Every school day for three years. Let’s see, that’s more than 540 school days…minus Fridays, of course, because Friday is Donut Day. That’s approximately 400 mornings I’ve just handed my middle schooler over to Mr. Bobby, the bus driver. Don’t know you at all, Sir, but what the hey, here’s my kid. And on more than 500 afternoons Mr. Bobby brought him safely home.
Every day, I watch him from my car as the children climb aboard. He is an older gentleman, with a kind face and a welcoming smile. He’s punctual. And that’s about all I know about him, even after three years. I’ve spoken to him twice, on afterschool occasions when my son forgot he was being picked up. Mr. Bobby knew which boy was mine and was already kicking him off the bus when I got to the door. Always with a smile.
…well, maybe not 400 mornings…I also drive him to school whenever there’s a bulky project to deliver. I, er.., my son works hard on those things and it’d be a shame to see them get trampled. But that’s it. The rest of the days he rides…
About 25 children board at our stop, which is at a Boys and Girls Club at the far end of a large commuter lot. Some give him “high fives” and fist bumps as they climb up. Most just walk by, chattering about whatever it is teenagers find interesting. Then he closes the doors, drives about 40 feet, and parks at the edge of the lot.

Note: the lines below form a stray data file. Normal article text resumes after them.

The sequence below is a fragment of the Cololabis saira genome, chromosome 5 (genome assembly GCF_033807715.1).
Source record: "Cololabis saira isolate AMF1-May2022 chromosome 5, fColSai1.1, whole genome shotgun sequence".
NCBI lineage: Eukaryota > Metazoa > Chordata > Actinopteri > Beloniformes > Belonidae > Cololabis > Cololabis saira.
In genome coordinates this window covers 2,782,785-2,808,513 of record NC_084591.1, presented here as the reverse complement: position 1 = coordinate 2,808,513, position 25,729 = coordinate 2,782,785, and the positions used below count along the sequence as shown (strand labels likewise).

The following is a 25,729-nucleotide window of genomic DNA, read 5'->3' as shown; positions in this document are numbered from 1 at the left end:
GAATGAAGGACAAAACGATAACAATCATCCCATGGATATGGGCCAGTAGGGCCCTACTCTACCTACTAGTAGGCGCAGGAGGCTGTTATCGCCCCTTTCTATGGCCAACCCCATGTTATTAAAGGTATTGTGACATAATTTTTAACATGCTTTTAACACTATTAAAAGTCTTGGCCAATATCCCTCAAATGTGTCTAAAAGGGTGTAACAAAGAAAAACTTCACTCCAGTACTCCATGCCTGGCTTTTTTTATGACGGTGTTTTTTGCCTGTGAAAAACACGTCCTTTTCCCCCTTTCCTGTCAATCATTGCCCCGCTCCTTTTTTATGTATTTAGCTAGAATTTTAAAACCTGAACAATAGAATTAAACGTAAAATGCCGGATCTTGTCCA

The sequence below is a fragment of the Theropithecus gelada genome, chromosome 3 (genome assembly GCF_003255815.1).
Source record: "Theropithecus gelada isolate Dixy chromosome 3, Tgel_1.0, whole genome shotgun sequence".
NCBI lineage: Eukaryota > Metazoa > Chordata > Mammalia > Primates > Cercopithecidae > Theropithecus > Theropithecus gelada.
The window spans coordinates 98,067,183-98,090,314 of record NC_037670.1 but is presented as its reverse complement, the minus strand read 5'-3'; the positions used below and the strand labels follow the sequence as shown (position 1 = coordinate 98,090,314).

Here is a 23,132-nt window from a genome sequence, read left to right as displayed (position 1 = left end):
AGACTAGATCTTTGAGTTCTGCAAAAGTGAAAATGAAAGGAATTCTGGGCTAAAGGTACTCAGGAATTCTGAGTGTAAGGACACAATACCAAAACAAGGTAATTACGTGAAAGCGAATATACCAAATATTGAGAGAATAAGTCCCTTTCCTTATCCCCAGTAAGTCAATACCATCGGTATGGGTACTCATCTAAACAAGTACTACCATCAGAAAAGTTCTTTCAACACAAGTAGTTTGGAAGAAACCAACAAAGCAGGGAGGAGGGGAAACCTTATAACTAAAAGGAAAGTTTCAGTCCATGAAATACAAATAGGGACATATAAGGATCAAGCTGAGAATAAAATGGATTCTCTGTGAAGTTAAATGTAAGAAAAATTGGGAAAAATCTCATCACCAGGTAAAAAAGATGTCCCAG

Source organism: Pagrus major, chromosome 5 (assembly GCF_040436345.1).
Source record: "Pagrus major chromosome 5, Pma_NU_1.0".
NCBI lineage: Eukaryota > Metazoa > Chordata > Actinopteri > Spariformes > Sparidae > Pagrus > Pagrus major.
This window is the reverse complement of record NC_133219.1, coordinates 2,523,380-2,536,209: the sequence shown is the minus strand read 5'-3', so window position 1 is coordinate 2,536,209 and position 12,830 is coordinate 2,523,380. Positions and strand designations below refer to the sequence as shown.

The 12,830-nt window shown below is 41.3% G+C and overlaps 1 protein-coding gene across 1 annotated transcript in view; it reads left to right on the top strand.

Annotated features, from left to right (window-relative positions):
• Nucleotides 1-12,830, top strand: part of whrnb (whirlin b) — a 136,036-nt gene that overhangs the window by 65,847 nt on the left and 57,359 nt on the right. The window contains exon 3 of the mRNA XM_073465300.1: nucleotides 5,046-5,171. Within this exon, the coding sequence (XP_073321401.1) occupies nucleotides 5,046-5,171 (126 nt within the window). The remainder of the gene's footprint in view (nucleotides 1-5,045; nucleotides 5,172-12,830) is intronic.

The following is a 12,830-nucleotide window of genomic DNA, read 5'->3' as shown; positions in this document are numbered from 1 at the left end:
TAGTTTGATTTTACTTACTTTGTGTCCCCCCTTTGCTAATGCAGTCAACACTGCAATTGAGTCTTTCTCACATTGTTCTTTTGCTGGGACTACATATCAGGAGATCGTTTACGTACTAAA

“What does he do that for?” I’ve asked my teenager more than once. And in typical teenager fashion, he replies, “Dunno. I think he just likes to make us wait.”
…although some days, if my son has a major test to take, we’ll drive in so I can quiz him one more time—it’s my last-ditch effort to cram one more answer into that teenage brain…
The kids love him. I know this. There was a period of two or three weeks when he didn’t show, and although a perfectly capable substitute ran his route, it wasn’t the same. My son was so concerned I finally contacted the dispatcher to ask if Mr. Bobby was ok. She assured me he was coming back, and said he’d been ill but was feeling much better. If it had been up to him he’d have returned earlier, but she made him wait until he was completely well. Every morning during that time, the children started speculating the moment the bus pulled into the lot.
“Could be him. I don’t know…”
Then, as the bus rounded that last corner, someone would sigh, “Nope, no hat. It’s another substitute.” They’d board quietly. Substitute drivers didn’t wait around. As soon as the doors closed, the bus took off.
Mr. Bobby’s return was a joyous occasion. The children clapped and cheered, and EVERY ONE of them gave him a welcome back fist bump.
…Fine, yes, every once in a while I just plain can’t get moving in the morning. Those days we have to drive in.
One morning, when I was following the bus out of the lot, Mr. Bobby swung that thing around and circled the lot again. I asked my son about it that evening and he said someone had missed the bus so they went around to pick him up.
Yesterday, I was signing my son in (bulky project) at the school’s front desk, and there was Mr. Bobby, making a pit-stop between runs. He called my son by name, let out a booming laugh, and said, “Where were you this morning? I waited for you!”
Then it hit me. After three years. With only two days left of the school year. Mr. Bobby pulls up to wait. Just in case. He knows his sheep. He cares for them. All those times I didn’t show up…he waited.
So, Mr. Bobby, today I dedicate my page to you, and I count you as one of the million points of light in this world. A good and faithful servant. Thank you for being such a positive influence in the lives of our children, and for keeping them safe. Next year’s high school driver has big shoes to fill. I think I owe you some donuts.